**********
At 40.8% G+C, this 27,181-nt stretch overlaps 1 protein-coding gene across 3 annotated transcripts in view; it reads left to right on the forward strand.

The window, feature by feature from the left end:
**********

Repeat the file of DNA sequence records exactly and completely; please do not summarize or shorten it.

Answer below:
At 40.8% G+C, this 27,181-nt stretch overlaps 1 protein-coding gene across 3 annotated transcripts in view; it reads left to right on the forward strand.

The window, feature by feature from the left end: